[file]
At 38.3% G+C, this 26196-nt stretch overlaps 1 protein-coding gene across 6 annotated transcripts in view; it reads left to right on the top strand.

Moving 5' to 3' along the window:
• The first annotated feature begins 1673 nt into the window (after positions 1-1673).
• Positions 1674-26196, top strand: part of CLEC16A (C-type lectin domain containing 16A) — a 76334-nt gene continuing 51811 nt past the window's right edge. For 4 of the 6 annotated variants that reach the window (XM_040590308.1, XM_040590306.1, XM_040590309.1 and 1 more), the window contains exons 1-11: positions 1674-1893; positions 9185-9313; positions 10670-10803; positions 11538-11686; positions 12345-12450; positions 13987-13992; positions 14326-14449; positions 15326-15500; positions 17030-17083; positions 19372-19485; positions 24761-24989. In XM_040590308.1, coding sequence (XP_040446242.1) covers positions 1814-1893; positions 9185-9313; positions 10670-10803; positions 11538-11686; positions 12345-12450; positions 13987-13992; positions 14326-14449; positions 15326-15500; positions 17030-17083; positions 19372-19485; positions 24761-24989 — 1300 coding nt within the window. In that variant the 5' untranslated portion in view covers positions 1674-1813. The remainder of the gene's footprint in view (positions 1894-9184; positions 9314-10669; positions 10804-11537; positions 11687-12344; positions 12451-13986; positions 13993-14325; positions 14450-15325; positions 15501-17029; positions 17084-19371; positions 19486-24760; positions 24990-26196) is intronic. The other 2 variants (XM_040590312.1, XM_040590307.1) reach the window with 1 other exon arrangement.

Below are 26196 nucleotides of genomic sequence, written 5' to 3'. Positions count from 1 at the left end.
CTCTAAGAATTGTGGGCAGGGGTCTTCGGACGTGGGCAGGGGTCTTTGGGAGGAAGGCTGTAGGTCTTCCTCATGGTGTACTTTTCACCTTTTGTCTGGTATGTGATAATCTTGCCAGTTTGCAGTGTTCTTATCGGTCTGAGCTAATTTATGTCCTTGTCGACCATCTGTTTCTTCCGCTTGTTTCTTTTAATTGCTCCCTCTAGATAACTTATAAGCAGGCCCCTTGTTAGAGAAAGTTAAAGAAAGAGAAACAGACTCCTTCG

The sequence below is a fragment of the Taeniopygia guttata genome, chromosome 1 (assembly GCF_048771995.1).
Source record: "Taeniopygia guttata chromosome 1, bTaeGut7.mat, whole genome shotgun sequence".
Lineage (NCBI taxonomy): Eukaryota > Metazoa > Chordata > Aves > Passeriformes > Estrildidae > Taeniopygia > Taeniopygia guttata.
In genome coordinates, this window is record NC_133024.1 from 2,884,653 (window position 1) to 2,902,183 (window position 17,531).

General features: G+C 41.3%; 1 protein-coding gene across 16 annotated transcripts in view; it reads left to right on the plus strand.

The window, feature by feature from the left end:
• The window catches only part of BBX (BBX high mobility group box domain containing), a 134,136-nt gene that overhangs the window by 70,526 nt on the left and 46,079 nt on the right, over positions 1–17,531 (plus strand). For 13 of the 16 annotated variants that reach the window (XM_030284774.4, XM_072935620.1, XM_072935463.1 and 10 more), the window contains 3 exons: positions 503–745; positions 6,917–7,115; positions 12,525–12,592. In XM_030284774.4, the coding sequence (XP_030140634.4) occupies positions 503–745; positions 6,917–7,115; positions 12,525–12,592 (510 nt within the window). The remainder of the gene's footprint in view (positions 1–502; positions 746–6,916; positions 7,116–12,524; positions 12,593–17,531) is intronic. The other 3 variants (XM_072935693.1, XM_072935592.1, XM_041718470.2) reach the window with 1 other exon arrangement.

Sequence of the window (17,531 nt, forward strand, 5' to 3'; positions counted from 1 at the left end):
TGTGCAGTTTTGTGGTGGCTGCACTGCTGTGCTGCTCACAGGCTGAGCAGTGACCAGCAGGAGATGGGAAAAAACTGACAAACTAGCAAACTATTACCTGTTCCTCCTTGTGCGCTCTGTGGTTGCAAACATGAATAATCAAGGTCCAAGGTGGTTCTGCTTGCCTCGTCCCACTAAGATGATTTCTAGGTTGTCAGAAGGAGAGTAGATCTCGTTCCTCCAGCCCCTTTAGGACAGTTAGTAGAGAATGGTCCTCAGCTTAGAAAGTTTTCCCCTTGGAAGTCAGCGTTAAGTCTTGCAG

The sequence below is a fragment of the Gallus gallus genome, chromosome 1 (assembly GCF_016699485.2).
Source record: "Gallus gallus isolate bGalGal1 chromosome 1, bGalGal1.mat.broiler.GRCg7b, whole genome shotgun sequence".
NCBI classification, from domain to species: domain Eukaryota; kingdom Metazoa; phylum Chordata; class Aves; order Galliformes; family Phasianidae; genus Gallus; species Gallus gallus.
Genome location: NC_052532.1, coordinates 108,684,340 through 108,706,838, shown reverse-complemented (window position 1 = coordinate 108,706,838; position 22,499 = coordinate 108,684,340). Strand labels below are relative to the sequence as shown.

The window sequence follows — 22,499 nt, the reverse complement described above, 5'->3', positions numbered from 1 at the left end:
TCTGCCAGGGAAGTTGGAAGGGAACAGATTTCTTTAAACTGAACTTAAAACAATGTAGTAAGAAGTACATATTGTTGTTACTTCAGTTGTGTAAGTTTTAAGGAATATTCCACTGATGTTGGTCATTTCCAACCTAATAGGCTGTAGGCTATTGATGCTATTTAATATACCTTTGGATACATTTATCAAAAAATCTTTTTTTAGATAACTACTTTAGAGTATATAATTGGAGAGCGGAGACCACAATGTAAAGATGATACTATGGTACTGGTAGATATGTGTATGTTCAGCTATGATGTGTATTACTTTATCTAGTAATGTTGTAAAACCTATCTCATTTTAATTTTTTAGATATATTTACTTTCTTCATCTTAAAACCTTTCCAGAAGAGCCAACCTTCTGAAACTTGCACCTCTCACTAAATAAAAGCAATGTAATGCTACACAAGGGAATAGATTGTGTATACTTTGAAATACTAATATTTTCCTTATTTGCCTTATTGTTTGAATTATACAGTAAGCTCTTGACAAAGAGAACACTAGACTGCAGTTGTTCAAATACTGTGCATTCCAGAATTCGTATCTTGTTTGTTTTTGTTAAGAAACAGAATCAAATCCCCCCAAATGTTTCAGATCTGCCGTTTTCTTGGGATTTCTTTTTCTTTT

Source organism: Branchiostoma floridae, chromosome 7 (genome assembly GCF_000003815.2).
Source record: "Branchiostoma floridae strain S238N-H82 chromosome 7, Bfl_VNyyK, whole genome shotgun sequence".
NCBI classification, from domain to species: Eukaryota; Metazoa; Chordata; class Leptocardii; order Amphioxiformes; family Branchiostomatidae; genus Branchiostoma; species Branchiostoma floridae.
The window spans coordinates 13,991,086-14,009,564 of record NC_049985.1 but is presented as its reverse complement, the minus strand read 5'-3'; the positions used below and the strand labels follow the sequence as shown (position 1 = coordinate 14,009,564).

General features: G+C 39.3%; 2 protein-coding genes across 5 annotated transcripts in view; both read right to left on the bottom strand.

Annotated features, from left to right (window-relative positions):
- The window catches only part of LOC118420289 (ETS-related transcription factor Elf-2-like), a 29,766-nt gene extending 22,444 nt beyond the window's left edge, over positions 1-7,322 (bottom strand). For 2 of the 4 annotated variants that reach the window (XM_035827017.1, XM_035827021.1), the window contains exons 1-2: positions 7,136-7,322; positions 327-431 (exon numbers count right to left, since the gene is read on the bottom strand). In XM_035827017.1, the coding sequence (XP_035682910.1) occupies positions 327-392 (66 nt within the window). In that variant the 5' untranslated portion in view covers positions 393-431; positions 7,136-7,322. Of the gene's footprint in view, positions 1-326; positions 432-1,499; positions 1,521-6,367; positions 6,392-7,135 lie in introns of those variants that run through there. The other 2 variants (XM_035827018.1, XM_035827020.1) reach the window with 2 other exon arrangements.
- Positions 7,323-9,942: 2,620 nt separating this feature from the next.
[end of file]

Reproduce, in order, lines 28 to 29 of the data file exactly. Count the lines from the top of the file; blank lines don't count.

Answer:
- The window catches only part of LOC118420289 (ETS-related transcription factor Elf-2-like), a 29,766-nt gene extending 22,444 nt beyond the window's left edge, over positions 1-7,322 (bottom strand). For 2 of the 4 annotated variants that reach the window (XM_035827017.1, XM_035827021.1), the window contains exons 1-2: positions 7,136-7,322; positions 327-431 (exon numbers count right to left, since the gene is read on the bottom strand). In XM_035827017.1, the coding sequence (XP_035682910.1) occupies positions 327-392 (66 nt within the window). In that variant the 5' untranslated portion in view covers positions 393-431; positions 7,136-7,322. Of the gene's footprint in view, positions 1-326; positions 432-1,499; positions 1,521-6,367; positions 6,392-7,135 lie in introns of those variants that run through there. The other 2 variants (XM_035827018.1, XM_035827020.1) reach the window with 2 other exon arrangements.
- Positions 7,323-9,942: 2,620 nt separating this feature from the next.